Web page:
Suspected Rhino Poaching Kingpin Gunned Down While Out of Prison on R200k Bail

Suspected Rhino Poaching Kingpin Gunned Down While Out of Prison on R200k Bail

  • Suspected rhino poaching kingpin Sydney Mabuza has been gunned down while on R200 000 bail
  • SAN-Parks reacted with shock at the news of his execution-style killing, he was scheduled to go on trial for numerous poaching charges
  • The Hawks are continuing their investigation into the killing of Mabuza as well as continuing to pursue other suspects

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Sydney Mabuza, an alleged mastermind behind rhino poaching operations in South Africa as been gunned down in a hail of bullets in Hazyview, Mpumalanga, on Thursday.

He was due to stand trial on numerous charges relating to rhino poaching and was out on R200 000 bail at the time of his death.

Crime, Hawks, Rhino Poaching
Sydney Mabuza, a suspected rhino poaching kingpin, was gunned down while out on bail. Photo credit: Kevin Sutherland/Bloomberg, Waldo Swiegers/Bloomberg
Source: Getty Images

His SUV was found with 17 bullet holes and police believe that it was an execution-style hit on the alleged kingpin known as Mr Big.

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SAN-parks shocked at the news of Mabuza's violent death

The spokesperson for the Kruger National Park Ike Phaahla said that SAN-parks is shocked at the news and disappointed as Mabuza was due to stand trial.

The Hawks are going to continue with the investigation into his death as well as pursue other suspects related to Mabuza's alleged rhino poaching operations.

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South Africas all-female poaching unit hailed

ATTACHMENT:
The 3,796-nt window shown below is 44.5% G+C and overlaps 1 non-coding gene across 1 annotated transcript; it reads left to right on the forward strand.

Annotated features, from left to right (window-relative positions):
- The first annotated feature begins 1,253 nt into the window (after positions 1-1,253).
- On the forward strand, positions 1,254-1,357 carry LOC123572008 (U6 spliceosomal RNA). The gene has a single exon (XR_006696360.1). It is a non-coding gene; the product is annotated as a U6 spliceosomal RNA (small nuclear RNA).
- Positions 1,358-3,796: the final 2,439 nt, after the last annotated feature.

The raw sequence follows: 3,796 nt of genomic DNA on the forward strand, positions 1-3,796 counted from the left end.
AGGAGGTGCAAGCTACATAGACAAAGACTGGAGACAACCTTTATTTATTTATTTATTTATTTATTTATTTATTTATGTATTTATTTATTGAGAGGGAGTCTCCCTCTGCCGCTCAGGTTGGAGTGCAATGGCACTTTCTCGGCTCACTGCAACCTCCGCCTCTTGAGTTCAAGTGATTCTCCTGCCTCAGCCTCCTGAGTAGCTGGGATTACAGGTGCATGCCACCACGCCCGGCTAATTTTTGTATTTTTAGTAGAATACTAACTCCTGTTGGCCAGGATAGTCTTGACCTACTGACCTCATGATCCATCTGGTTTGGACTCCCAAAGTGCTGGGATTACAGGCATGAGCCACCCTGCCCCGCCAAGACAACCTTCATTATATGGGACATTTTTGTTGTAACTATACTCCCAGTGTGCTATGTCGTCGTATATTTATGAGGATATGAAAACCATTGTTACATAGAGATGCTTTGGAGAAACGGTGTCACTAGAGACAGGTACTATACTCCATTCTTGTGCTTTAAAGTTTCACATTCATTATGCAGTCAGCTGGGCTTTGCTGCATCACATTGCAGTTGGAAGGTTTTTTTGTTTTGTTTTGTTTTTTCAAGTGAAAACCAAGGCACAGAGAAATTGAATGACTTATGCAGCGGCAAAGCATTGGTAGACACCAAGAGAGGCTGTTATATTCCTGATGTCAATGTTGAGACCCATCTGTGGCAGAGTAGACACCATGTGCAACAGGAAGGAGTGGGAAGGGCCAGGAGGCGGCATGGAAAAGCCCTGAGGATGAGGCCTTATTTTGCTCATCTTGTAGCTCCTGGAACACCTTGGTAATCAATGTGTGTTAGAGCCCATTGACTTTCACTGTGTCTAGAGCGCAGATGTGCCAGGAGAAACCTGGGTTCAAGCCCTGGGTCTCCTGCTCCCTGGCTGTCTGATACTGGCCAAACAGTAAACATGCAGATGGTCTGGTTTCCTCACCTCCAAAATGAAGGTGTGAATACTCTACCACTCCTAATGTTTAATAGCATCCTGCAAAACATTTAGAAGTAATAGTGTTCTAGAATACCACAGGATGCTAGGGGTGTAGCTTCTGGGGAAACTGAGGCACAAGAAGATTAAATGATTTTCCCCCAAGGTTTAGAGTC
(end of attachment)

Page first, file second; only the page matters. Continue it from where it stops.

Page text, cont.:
Earlier, Briefly News reported that South Africa's all-female anti-poaching unit, the Black Mambas, have won an incredible award at the African Resilience Summit. The award was presented at the World Tourism Conference in Johannesburg recently.

The team of brave heroines were awarded the Resilience Through Cultural Diversity Award and the founder, Craig Spencer, won the Change Maker in Tourism Award, proving that work that the work they do is very important.

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The Black Mamba Anti-Poaching Unit was created in 2013 to eliminate the illegal trade of South African wildlife, and the unit has become well-known for being the first all-female anti-poaching unit in the world.

The teams operate within Balule Nature Reserve, part of the Greater Kruger National Park. They strive to make the reserve the most undesirable, most difficult and least profitable place to poach any species.

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